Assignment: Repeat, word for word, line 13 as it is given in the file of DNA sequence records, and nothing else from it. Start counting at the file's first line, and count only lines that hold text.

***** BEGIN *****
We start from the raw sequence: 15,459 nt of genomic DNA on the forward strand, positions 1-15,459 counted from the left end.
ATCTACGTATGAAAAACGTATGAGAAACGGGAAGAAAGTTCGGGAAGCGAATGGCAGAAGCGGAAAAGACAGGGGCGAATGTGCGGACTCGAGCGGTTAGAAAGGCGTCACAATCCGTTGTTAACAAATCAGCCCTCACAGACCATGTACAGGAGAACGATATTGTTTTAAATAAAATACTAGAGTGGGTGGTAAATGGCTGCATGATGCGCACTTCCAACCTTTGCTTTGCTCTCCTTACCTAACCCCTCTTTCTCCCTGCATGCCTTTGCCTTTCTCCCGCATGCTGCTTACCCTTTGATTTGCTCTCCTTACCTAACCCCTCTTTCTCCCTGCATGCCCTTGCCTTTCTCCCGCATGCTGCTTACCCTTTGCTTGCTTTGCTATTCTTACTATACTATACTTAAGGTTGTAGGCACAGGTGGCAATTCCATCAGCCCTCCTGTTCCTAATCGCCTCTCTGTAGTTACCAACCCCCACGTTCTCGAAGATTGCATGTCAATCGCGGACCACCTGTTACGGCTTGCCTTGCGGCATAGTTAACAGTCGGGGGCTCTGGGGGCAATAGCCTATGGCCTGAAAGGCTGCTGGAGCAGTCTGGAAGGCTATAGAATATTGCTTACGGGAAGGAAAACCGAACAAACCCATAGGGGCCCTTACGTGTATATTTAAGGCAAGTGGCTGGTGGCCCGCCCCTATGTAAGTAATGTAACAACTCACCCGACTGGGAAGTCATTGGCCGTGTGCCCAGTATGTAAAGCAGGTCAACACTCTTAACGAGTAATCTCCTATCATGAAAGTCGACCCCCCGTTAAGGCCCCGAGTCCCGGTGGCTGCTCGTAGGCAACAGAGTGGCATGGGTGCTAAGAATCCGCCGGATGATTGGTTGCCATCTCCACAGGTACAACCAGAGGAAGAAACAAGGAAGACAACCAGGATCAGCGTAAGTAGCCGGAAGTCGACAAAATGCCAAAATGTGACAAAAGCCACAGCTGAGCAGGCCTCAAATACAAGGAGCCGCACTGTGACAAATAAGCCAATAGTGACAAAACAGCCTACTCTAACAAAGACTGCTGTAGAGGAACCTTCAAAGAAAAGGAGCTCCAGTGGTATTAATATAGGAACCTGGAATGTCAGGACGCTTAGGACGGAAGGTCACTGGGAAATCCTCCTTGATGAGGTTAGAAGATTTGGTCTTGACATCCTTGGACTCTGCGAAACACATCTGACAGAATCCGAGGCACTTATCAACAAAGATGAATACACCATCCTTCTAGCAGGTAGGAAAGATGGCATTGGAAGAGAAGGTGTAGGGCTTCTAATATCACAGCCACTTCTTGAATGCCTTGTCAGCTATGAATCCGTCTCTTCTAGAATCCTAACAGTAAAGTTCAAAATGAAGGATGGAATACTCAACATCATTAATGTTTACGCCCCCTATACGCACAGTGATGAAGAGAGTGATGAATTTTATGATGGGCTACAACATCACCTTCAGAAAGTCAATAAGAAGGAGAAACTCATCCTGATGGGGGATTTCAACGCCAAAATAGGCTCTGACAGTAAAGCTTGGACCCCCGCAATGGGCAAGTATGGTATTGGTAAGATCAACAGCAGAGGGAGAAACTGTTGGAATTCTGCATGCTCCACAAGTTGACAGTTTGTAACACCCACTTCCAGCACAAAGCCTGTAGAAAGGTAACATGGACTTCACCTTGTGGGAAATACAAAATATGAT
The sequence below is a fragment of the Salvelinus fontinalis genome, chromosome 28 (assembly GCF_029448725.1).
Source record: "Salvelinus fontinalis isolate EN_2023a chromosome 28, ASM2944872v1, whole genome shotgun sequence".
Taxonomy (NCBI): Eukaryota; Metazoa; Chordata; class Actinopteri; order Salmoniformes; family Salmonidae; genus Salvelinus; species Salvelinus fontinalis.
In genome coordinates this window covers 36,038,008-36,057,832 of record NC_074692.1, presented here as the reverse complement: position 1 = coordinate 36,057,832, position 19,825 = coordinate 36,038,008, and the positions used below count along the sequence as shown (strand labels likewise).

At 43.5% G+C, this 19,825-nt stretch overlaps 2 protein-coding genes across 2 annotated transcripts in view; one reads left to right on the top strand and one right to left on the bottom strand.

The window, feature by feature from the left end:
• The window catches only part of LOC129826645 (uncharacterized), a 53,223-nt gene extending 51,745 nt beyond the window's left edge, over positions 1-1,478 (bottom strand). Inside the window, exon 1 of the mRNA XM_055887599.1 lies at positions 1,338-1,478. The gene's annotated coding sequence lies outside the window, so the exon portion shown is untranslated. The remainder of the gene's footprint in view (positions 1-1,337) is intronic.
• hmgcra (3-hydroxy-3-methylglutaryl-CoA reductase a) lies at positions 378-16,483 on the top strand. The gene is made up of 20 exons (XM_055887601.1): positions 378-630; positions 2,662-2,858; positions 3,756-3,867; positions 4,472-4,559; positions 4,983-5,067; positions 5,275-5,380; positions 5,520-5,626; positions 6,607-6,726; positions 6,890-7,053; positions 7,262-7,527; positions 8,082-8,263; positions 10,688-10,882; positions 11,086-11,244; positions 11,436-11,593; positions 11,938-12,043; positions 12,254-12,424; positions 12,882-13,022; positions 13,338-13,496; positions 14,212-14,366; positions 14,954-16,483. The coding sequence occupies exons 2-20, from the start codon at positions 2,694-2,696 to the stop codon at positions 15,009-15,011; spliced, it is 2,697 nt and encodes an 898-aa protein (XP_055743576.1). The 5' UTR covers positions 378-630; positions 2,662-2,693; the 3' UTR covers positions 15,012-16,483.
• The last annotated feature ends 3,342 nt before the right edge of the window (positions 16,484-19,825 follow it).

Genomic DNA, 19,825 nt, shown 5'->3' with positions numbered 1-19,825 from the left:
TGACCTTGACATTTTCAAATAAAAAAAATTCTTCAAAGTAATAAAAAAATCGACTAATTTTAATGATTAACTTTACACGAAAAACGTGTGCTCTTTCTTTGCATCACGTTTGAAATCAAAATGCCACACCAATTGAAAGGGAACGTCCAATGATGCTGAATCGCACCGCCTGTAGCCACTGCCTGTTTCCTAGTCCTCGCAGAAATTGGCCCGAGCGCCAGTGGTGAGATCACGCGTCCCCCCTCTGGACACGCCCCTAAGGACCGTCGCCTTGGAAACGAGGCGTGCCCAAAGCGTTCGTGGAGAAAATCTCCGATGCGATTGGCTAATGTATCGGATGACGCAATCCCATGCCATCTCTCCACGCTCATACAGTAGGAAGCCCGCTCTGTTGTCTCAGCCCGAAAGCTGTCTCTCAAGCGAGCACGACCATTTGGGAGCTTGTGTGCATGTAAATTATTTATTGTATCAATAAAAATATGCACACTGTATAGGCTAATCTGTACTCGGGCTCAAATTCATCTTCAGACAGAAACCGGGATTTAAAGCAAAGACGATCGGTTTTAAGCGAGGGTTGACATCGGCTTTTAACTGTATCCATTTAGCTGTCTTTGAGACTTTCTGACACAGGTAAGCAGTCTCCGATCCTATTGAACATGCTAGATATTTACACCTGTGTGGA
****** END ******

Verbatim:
TGACCTTGACATTTTCAAATAAAAAAAATTCTTCAAAGTAATAAAAAAATCGACTAATTTTAATGATTAACTTTACACGAAAAACGTGTGCTCTTTCTTTGCATCACGTTTGAAATCAAAATGCCACACCAATTGAAAGGGAACGTCCAATGATGCTGAATCGCACCGCCTGTAGCCACTGCCTGTTTCCTAGTCCTCGCAGAAATTGGCCCGAGCGCCAGTGGTGAGATCACGCGTCCCCCCTCTGGACACGCCCCTAAGGACCGTCGCCTTGGAAACGAGGCGTGCCCAAAGCGTTCGTGGAGAAAATCTCCGATGCGATTGGCTAATGTATCGGATGACGCAATCCCATGCCATCTCTCCACGCTCATACAGTAGGAAGCCCGCTCTGTTGTCTCAGCCCGAAAGCTGTCTCTCAAGCGAGCACGACCATTTGGGAGCTTGTGTGCATGTAAATTATTTATTGTATCAATAAAAATATGCACACTGTATAGGCTAATCTGTACTCGGGCTCAAATTCATCTTCAGACAGAAACCGGGATTTAAAGCAAAGACGATCGGTTTTAAGCGAGGGTTGACATCGGCTTTTAACTGTATCCATTTAGCTGTCTTTGAGACTTTCTGACACAGGTAAGCAGTCTCCGATCCTATTGAACATGCTAGATATTTACACCTGTGTGGA